# How to calculate the thickness of the double layer at an electrode

I need help calculating a double layer thickness. In this situation two insulated planar electrodes are placed in an electrolyte (in this case drinking water) and a voltage is applied to them of 10V across a 10mm gap (field strength 1V/mm) the field is quickly cancelled out by the electrical double layer, where the ions within the water have been attracted to the insulated surface of the electrode and block out the field.

The equations I have seen such as the Debye length equation don't seem to factor in an electrode potential, can anybody point me in the right direction or better yet show me an equation for calculating what the thickness would be? (apologies if I have missed something obvious)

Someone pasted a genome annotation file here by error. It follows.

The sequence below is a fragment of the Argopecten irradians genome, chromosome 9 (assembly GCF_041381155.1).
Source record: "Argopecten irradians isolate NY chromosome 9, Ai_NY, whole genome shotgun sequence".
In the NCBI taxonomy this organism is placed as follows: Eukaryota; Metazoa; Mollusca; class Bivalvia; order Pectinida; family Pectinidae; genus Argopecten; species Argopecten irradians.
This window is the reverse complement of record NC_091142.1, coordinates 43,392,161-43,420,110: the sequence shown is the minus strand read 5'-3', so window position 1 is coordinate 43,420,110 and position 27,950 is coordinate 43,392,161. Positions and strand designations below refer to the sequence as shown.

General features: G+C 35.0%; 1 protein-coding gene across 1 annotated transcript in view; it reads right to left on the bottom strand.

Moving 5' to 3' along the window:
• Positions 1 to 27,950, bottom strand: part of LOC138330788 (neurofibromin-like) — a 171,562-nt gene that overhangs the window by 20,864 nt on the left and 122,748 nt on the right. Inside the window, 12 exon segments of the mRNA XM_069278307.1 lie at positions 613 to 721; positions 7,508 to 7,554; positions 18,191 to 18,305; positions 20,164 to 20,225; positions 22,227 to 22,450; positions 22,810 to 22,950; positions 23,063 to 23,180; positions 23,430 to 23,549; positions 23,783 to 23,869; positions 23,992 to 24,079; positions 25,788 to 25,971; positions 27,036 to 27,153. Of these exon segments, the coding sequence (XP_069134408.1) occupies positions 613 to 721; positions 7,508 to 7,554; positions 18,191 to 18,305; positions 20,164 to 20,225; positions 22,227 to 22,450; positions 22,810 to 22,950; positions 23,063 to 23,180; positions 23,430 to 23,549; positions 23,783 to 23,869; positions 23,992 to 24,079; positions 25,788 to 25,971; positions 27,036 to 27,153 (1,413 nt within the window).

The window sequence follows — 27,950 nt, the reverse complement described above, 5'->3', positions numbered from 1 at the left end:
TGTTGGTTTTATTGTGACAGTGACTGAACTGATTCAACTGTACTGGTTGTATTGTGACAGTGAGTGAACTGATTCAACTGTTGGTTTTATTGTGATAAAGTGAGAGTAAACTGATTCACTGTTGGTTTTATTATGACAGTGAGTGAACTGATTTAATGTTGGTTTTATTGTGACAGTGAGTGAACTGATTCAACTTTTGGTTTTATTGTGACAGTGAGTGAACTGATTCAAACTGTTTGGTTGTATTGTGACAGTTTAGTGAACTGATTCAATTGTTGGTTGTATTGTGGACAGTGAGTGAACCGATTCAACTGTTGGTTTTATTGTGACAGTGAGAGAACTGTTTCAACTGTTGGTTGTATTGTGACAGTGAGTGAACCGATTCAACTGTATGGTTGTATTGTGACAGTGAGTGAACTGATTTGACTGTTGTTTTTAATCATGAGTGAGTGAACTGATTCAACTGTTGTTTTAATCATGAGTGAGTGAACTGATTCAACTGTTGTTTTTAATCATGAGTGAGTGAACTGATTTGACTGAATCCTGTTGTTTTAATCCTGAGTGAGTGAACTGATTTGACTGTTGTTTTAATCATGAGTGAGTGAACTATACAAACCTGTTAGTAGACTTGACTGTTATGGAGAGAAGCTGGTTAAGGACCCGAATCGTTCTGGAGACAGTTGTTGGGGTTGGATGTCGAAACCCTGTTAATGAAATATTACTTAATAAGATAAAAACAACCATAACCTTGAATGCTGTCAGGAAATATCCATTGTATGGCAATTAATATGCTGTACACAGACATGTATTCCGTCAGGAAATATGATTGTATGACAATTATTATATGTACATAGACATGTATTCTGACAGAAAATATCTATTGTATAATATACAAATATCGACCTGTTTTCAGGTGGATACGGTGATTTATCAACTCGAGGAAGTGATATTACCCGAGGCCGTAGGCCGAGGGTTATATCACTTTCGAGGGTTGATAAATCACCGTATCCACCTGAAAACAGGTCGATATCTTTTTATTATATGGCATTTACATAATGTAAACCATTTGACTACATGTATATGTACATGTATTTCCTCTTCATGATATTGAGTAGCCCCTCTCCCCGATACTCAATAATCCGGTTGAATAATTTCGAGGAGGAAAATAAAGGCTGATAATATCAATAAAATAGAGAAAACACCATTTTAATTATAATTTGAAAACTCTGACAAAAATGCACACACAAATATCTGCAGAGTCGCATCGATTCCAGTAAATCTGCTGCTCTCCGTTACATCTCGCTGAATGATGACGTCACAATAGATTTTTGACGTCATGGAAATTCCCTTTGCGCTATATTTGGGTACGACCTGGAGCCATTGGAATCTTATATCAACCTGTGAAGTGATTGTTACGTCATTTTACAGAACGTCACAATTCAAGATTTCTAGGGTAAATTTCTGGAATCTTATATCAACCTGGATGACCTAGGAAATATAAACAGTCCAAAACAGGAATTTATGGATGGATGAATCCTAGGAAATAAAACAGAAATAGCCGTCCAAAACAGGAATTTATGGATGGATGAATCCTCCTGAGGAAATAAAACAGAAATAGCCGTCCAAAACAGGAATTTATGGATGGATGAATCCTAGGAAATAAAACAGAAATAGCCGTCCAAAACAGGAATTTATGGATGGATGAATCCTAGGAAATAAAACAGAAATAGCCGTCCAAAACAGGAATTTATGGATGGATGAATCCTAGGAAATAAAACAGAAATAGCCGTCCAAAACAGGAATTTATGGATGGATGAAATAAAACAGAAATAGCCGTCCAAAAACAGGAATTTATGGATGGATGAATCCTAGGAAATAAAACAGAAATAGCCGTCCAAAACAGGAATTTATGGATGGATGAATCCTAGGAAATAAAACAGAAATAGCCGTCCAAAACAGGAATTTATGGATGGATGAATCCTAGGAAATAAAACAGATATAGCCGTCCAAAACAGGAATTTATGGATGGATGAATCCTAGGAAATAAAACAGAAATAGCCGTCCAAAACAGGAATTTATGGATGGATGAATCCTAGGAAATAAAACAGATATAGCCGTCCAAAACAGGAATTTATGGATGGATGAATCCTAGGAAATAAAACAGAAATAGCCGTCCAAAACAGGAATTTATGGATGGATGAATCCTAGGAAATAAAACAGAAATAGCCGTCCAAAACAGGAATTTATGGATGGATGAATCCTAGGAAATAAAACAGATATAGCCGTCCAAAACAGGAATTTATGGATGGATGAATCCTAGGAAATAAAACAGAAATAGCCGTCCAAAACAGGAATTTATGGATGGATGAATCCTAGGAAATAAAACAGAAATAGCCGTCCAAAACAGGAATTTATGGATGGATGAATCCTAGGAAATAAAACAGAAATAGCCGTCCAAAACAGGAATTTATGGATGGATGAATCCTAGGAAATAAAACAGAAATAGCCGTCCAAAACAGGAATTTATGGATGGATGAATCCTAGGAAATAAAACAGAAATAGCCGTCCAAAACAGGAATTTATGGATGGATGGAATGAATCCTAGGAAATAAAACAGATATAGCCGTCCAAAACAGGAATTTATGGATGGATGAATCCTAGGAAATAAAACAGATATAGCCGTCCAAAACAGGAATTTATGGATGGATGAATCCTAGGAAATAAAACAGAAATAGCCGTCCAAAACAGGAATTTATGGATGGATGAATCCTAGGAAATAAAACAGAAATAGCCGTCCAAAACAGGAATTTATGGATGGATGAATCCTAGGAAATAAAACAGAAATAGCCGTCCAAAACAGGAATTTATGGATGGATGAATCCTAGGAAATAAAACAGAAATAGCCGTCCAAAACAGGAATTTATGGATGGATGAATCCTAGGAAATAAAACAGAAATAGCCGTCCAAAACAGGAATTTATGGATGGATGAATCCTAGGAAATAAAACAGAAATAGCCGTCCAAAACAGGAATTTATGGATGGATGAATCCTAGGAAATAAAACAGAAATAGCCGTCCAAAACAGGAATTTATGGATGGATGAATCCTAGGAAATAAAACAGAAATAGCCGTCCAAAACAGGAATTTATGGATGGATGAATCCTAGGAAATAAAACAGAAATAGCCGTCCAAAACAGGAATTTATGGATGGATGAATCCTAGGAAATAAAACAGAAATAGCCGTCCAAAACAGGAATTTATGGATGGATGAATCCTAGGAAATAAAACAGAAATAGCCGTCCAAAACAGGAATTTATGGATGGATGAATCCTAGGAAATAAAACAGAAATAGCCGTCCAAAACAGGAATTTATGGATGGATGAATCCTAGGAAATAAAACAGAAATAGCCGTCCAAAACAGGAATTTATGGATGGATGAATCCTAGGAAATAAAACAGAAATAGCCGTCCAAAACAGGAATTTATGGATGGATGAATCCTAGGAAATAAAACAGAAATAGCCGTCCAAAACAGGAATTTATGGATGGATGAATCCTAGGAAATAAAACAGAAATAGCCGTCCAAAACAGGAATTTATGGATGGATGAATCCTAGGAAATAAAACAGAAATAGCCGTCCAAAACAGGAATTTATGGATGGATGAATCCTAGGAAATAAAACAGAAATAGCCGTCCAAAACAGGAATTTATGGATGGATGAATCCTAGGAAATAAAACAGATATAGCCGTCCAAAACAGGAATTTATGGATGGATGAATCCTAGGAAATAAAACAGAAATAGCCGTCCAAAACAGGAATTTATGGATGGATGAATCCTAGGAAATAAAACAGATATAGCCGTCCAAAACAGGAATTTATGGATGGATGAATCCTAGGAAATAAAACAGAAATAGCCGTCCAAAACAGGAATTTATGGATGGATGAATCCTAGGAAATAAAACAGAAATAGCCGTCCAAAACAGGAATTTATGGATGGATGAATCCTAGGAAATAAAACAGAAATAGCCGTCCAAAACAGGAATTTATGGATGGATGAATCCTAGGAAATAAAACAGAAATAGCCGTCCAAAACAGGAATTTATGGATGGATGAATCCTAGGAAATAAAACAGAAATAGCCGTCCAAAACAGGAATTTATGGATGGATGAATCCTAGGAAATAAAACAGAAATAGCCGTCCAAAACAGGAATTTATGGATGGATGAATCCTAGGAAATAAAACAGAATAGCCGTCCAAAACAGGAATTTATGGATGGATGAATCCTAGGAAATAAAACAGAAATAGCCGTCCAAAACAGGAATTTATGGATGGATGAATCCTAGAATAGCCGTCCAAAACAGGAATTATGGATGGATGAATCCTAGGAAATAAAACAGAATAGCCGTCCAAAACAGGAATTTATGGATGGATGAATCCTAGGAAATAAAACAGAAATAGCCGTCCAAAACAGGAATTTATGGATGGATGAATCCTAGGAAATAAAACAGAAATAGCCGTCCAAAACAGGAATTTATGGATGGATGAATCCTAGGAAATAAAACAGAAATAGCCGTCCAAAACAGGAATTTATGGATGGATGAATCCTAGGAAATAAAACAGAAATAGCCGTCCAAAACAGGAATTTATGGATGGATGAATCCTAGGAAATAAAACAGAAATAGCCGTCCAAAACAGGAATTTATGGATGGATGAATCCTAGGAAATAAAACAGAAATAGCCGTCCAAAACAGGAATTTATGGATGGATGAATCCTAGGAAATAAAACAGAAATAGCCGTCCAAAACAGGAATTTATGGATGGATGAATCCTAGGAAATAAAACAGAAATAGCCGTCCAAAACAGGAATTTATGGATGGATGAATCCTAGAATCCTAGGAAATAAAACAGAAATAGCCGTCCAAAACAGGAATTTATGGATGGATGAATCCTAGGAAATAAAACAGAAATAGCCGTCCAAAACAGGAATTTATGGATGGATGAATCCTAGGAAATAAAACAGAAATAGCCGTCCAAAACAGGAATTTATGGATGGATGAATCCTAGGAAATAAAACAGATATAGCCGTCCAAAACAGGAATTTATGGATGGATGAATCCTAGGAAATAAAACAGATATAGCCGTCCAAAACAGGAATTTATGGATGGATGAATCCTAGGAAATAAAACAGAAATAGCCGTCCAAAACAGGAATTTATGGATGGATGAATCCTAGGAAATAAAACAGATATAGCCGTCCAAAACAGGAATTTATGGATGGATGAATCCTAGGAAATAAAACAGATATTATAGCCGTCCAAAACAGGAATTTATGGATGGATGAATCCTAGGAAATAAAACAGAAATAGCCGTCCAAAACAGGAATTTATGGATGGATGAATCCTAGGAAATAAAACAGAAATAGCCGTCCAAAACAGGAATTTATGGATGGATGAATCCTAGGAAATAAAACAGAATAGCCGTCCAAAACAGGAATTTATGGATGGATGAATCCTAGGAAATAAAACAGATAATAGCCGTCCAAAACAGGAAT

• Could you use the energy storage of the "capacitor" to determine the thickness? Given dielectric constant, voltage and measured capacitance, thickness could be calculated. – DrMoishe Pippik Jan 4 '16 at 22:05
• Why do you expect that the potential would be a factor? The concentration of the ions is the biggest factor in how long the Debye length will be. The applied potential will change the amount of charge stored, but the length of the double layer should be independent of potential. – Burak Ulgut Jun 3 '16 at 14:31